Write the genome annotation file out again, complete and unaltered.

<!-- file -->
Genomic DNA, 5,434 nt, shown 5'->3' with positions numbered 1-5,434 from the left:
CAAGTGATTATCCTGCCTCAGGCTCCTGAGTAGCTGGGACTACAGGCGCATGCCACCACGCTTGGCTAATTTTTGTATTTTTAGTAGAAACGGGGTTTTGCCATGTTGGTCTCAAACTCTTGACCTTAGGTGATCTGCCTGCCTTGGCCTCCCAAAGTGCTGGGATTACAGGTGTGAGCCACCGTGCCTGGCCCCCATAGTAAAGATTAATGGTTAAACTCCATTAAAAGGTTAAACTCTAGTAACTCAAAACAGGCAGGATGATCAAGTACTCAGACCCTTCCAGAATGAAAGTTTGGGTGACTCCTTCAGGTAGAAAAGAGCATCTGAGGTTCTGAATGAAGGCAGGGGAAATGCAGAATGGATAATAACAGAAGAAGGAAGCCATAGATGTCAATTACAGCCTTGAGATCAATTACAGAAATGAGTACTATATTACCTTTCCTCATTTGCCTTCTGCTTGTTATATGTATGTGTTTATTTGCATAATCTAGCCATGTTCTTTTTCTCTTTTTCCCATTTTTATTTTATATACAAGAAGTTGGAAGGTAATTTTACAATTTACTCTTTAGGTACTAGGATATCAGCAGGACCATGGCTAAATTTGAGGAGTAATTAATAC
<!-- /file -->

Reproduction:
Genomic DNA, 5,434 nt, shown 5'->3' with positions numbered 1-5,434 from the left:
CAAGTGATTATCCTGCCTCAGGCTCCTGAGTAGCTGGGACTACAGGCGCATGCCACCACGCTTGGCTAATTTTTGTATTTTTAGTAGAAACGGGGTTTTGCCATGTTGGTCTCAAACTCTTGACCTTAGGTGATCTGCCTGCCTTGGCCTCCCAAAGTGCTGGGATTACAGGTGTGAGCCACCGTGCCTGGCCCCCATAGTAAAGATTAATGGTTAAACTCCATTAAAAGGTTAAACTCTAGTAACTCAAAACAGGCAGGATGATCAAGTACTCAGACCCTTCCAGAATGAAAGTTTGGGTGACTCCTTCAGGTAGAAAAGAGCATCTGAGGTTCTGAATGAAGGCAGGGGAAATGCAGAATGGATAATAACAGAAGAAGGAAGCCATAGATGTCAATTACAGCCTTGAGATCAATTACAGAAATGAGTACTATATTACCTTTCCTCATTTGCCTTCTGCTTGTTATATGTATGTGTTTATTTGCATAATCTAGCCATGTTCTTTTTCTCTTTTTCCCATTTTTATTTTATATACAAGAAGTTGGAAGGTAATTTTACAATTTACTCTTTAGGTACTAGGATATCAGCAGGACCATGGCTAAATTTGAGGAGTAATTAATAC